Sign up for our daily briefing

Make your busy days simpler with Axios AM/PM. Catch up on what's new and why it matters in just 5 minutes.

Please enter a valid email.

Please enter a valid email.

Subscription failed
Thank you for subscribing!

Catch up on coronavirus stories and special reports, curated by Mike Allen everyday

Catch up on coronavirus stories and special reports, curated by Mike Allen everyday

Please enter a valid email.

Please enter a valid email.

Subscription failed
Thank you for subscribing!

Denver news in your inbox

Catch up on the most important stories affecting your hometown with Axios Denver

Please enter a valid email.

Please enter a valid email.

Subscription failed
Thank you for subscribing!

Des Moines news in your inbox

Catch up on the most important stories affecting your hometown with Axios Des Moines

Please enter a valid email.

Please enter a valid email.

Subscription failed
Thank you for subscribing!

Minneapolis-St. Paul news in your inbox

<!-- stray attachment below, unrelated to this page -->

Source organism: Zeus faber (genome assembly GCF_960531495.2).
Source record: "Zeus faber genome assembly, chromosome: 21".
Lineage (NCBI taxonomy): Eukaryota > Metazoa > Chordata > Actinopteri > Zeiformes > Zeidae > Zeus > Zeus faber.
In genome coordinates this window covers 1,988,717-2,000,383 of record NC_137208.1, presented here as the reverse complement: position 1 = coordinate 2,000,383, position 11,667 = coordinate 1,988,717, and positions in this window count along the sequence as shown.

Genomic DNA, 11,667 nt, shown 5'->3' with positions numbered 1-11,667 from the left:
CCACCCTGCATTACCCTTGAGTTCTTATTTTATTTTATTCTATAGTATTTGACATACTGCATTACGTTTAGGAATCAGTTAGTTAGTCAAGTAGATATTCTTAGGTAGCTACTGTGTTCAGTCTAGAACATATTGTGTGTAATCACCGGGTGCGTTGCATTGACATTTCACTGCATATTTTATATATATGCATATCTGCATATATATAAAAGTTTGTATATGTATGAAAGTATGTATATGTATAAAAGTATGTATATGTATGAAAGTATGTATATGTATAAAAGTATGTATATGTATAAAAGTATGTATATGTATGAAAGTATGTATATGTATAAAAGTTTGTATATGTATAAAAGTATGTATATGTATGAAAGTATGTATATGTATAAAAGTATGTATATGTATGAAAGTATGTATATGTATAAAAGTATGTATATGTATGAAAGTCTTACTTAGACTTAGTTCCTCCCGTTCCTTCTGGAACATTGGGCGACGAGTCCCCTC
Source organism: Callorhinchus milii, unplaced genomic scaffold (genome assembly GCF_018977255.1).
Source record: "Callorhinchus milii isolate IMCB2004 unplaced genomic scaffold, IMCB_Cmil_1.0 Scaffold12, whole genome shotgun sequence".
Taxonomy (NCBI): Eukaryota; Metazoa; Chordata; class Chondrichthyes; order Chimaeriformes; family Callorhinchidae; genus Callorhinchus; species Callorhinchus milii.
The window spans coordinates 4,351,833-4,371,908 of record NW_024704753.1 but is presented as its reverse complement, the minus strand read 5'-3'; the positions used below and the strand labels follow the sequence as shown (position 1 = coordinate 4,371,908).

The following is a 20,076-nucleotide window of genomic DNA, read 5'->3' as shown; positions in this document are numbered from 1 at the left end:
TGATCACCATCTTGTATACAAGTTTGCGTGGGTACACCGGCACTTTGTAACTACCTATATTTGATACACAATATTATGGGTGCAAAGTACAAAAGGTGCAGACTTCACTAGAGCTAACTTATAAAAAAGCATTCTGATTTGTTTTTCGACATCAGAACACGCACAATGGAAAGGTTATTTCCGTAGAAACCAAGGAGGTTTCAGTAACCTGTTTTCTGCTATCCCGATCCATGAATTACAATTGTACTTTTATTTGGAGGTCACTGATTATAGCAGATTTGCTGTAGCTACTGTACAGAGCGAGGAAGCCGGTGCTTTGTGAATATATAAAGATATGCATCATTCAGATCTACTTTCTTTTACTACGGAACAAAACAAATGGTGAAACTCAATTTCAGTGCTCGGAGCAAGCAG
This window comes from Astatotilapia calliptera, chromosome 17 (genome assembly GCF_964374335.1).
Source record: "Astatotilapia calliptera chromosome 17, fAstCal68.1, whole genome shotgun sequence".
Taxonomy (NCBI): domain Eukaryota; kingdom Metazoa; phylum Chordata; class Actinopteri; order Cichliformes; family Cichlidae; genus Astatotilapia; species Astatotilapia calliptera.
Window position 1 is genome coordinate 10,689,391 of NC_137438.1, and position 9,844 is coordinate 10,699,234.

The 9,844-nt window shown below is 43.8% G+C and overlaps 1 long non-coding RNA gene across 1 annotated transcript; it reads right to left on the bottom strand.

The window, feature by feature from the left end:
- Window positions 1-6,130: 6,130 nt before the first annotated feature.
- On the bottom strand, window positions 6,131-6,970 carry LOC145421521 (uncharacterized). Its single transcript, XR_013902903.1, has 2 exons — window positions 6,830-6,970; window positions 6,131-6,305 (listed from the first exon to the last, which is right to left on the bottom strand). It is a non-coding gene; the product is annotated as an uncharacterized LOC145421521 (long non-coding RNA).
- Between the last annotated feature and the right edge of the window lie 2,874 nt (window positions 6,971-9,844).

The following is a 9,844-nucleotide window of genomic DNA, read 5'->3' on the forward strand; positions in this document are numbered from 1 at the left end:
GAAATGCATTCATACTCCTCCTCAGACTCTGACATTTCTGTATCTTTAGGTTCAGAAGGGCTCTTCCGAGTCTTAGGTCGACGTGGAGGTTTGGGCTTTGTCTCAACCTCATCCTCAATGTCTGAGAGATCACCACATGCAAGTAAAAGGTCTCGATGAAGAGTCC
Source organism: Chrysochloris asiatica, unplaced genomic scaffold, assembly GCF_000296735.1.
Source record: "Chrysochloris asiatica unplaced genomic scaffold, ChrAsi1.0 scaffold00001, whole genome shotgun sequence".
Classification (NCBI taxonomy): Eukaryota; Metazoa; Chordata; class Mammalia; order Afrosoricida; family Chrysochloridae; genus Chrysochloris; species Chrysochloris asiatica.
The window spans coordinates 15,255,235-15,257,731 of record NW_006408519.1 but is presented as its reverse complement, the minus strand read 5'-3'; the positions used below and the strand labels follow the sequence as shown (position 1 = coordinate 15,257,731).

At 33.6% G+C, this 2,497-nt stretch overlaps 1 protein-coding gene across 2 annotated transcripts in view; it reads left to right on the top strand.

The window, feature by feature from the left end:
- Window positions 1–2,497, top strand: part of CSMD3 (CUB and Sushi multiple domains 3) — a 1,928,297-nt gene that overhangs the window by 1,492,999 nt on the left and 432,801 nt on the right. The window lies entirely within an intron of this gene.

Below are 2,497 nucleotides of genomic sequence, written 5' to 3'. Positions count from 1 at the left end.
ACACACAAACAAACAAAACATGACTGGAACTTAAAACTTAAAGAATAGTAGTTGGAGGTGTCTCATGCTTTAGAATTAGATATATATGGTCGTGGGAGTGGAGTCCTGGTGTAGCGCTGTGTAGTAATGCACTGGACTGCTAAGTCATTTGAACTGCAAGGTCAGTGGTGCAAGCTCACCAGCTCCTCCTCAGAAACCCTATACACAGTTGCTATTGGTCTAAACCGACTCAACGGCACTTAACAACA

Catch up on the most important stories affecting your hometown with Axios Twin Cities

Please enter a valid email.

Please enter a valid email.

Subscription failed
Thank you for subscribing!

Tampa Bay news in your inbox

Catch up on the most important stories affecting your hometown with Axios Tampa Bay

Please enter a valid email.

Please enter a valid email.

Subscription failed
Thank you for subscribing!

Charlotte news in your inbox

Catch up on the most important stories affecting your hometown with Axios Charlotte

Please enter a valid email.

Please enter a valid email.

Subscription failed
Thank you for subscribing!

Please enter a valid email.

Please enter a valid email.

Subscription failed
Thank you for subscribing!

A rescued migrant in a Red Cross blanket after arriving in Spain. Photo: Jorge Guerrero/AFP/Getty

The clock is ticking as German Chancellor Angela Merkel seeks to save her ruling coalition and stave off a political crisis in Europe by forging an immigration deal.

The bigger picture: Italy’s new populist government sent a chill around Europe last week by turning away a boat filled with hundreds of rescued migrants. Rome is demanding the rest of Europe share the burden, but several European leaders have staked their political fortunes on keeping migrants out. Germany finds itself at the heart of this divide, and it’s unclear whether the center can hold.

The latest: